Fifty-four years ago this week, nine young black men sat down at the whites-only counter of McCrory's five-and-dime store on Main Street in the town of Rock Hill, South Carolina. After ordering burgers and cokes, the men were asked to leave; after they refused to leave, they were arrested for trespassing.
The Civil Rights Movement was, relatively speaking, in its infancy at the time. Less than a year after the sit-ins in Greensboro, North Carolina, the Friendship 9 were arrested on the same day that James Meredith submitted his college application to then-segregated Ole Miss.
On Wednesday, the eight surviving members of the Friendship 9⎯most of the nine men had been students at nearby Friendship College in 1961⎯were back in a Rock Hill courthouse to see their sentences vacated and their convictions overturned. "We cannot rewrite history, but we can right history," Circuit Court Judge John C. Hayes III told the courtroom to high applause as he threw out the cases⎯a poignant flourish given that Hayes' uncle had originally sentenced the men in 1961.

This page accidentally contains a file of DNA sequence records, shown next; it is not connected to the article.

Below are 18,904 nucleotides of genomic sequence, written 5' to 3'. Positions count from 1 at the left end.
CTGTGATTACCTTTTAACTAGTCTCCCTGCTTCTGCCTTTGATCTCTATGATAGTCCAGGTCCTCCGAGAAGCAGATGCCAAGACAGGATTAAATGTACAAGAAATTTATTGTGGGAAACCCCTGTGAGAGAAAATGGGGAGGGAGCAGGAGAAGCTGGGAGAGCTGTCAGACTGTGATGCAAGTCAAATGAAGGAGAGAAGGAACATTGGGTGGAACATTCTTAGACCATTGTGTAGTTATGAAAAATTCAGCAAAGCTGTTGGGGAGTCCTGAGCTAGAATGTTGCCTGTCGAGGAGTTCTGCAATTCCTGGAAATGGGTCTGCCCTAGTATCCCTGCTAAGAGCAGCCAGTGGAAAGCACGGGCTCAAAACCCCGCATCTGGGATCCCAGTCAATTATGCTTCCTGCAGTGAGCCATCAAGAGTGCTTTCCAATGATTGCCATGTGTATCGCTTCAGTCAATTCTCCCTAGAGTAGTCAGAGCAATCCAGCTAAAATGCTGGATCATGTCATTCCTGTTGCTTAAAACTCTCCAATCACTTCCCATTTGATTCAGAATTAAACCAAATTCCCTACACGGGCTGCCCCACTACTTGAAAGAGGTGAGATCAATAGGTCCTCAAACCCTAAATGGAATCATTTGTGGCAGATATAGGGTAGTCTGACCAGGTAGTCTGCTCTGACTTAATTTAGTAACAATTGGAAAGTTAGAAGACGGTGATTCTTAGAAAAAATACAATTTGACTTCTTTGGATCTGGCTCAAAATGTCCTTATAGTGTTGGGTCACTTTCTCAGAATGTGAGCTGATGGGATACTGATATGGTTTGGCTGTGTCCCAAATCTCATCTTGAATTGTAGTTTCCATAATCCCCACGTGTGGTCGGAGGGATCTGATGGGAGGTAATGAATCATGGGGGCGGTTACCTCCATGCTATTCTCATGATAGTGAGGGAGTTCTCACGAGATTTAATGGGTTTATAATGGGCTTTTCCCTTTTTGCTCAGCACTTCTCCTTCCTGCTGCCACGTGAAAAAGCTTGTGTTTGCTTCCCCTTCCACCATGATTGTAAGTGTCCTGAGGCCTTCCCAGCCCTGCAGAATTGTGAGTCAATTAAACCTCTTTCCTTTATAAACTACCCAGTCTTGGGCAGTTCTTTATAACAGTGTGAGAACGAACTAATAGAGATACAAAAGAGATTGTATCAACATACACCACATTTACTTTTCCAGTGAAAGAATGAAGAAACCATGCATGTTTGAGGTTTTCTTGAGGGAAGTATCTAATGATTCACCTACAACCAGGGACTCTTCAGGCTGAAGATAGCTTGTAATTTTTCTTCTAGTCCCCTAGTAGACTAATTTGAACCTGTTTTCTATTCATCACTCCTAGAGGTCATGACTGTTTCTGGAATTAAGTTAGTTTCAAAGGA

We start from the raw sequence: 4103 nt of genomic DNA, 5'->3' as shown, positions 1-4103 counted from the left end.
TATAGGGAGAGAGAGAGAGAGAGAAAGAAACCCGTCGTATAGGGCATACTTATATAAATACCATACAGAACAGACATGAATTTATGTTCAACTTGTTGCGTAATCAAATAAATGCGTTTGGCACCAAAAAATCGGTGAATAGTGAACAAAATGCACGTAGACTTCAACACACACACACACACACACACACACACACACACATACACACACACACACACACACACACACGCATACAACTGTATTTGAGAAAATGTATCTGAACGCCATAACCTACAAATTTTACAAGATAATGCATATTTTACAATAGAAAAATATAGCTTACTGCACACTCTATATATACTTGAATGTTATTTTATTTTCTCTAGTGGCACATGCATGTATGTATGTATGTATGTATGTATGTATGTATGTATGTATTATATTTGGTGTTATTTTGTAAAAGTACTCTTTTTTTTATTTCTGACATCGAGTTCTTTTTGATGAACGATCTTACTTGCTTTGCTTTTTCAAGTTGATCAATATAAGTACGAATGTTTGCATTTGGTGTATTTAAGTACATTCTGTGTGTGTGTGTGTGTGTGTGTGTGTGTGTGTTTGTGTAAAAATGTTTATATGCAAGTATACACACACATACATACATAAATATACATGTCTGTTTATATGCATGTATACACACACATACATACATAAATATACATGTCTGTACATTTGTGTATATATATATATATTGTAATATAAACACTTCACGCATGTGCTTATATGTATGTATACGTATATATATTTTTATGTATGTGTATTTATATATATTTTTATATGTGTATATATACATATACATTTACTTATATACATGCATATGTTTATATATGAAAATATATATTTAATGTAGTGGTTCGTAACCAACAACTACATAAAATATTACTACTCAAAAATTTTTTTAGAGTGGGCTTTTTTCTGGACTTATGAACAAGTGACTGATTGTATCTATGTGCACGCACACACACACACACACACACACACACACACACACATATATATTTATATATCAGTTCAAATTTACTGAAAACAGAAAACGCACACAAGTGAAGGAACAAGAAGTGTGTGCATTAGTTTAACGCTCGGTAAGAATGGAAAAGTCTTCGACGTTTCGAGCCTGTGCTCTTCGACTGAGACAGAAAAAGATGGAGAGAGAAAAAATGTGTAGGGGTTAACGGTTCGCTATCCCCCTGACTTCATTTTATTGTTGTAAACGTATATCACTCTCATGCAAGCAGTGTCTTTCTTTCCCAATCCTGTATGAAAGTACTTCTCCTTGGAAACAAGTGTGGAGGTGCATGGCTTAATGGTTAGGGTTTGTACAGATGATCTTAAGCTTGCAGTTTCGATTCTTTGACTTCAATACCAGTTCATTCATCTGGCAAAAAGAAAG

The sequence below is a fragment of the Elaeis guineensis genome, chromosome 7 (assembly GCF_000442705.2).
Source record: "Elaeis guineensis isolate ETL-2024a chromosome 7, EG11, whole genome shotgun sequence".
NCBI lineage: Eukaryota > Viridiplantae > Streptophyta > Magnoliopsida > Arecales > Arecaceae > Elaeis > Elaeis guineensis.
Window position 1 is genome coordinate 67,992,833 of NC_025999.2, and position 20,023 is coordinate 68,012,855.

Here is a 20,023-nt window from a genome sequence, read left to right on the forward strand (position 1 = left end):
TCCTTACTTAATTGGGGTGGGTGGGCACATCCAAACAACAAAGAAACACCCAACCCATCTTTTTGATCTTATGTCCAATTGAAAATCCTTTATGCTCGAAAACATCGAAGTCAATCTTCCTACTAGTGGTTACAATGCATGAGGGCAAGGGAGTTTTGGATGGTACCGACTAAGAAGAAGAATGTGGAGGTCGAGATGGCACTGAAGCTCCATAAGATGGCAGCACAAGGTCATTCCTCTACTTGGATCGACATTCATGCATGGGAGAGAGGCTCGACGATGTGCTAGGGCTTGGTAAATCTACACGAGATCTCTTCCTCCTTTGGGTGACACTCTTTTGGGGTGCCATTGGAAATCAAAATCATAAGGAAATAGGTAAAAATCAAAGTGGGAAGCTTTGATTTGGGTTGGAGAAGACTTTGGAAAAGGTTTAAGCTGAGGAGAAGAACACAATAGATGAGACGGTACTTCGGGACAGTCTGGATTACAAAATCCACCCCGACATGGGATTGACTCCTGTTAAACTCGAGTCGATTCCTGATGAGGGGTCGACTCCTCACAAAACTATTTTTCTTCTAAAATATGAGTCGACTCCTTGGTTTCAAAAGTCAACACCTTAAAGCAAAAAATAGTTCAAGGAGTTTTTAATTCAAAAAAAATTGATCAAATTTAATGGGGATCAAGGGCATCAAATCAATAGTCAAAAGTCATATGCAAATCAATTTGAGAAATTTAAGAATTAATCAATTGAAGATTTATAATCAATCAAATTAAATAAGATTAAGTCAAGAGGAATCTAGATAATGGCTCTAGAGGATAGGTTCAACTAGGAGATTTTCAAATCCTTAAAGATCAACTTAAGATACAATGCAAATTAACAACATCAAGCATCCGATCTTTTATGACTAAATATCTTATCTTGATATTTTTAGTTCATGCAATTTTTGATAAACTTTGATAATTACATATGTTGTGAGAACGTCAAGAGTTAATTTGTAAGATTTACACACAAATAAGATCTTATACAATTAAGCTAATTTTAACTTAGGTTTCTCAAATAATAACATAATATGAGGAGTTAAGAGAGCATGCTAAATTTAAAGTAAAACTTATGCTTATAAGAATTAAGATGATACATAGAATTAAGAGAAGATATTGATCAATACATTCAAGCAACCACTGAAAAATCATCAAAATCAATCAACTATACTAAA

As NBC News noted, the men "were represented in the hearing by Ernest A. Finney Jr., the same man who defended their case 54 years ago," who later served as South Carolina Supreme Court's first black chief justice since Reconstruction.
The saga of the Friendship 9 hadn't ended with their convictions. When the court ordered the men to pay a $100 fine, they refused, opting instead to spend 30 days in jail rather than have the NAACP pay their fee, a tactic that was dubbed "Jail⎯No Bail."